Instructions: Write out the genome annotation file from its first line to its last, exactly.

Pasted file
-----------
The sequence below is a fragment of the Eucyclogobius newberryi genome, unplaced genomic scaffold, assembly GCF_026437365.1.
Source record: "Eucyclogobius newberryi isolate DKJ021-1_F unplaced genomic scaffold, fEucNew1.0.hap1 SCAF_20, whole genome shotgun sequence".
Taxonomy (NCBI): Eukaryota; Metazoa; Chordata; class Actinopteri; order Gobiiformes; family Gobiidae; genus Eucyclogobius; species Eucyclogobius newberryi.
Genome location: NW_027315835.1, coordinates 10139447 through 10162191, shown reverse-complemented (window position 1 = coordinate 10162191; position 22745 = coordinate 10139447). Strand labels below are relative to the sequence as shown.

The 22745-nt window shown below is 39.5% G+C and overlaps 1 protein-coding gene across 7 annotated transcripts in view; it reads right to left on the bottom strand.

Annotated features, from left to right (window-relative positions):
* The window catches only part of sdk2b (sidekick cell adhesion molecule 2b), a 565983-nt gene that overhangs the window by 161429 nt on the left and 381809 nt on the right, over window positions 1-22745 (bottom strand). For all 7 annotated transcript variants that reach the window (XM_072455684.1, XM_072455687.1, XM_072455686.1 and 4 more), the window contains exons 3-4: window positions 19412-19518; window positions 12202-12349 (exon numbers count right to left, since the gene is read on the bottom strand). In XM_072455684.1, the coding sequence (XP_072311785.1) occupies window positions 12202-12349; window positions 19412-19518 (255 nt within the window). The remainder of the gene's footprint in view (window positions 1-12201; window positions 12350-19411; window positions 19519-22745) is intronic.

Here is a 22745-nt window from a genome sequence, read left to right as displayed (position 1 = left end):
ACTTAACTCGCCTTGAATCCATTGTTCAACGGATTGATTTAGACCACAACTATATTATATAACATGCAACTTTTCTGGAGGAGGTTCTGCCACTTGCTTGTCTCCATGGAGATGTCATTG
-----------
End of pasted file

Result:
The sequence below is a fragment of the Eucyclogobius newberryi genome, unplaced genomic scaffold, assembly GCF_026437365.1.
Source record: "Eucyclogobius newberryi isolate DKJ021-1_F unplaced genomic scaffold, fEucNew1.0.hap1 SCAF_20, whole genome shotgun sequence".
Taxonomy (NCBI): Eukaryota; Metazoa; Chordata; class Actinopteri; order Gobiiformes; family Gobiidae; genus Eucyclogobius; species Eucyclogobius newberryi.
Genome location: NW_027315835.1, coordinates 10139447 through 10162191, shown reverse-complemented (window position 1 = coordinate 10162191; position 22745 = coordinate 10139447). Strand labels below are relative to the sequence as shown.

The 22745-nt window shown below is 39.5% G+C and overlaps 1 protein-coding gene across 7 annotated transcripts in view; it reads right to left on the bottom strand.

Annotated features, from left to right (window-relative positions):
* The window catches only part of sdk2b (sidekick cell adhesion molecule 2b), a 565983-nt gene that overhangs the window by 161429 nt on the left and 381809 nt on the right, over window positions 1-22745 (bottom strand). For all 7 annotated transcript variants that reach the window (XM_072455684.1, XM_072455687.1, XM_072455686.1 and 4 more), the window contains exons 3-4: window positions 19412-19518; window positions 12202-12349 (exon numbers count right to left, since the gene is read on the bottom strand). In XM_072455684.1, the coding sequence (XP_072311785.1) occupies window positions 12202-12349; window positions 19412-19518 (255 nt within the window). The remainder of the gene's footprint in view (window positions 1-12201; window positions 12350-19411; window positions 19519-22745) is intronic.

Here is a 22745-nt window from a genome sequence, read left to right as displayed (position 1 = left end):
ACTTAACTCGCCTTGAATCCATTGTTCAACGGATTGATTTAGACCACAACTATATTATATAACATGCAACTTTTCTGGAGGAGGTTCTGCCACTTGCTTGTCTCCATGGAGATGTCATTG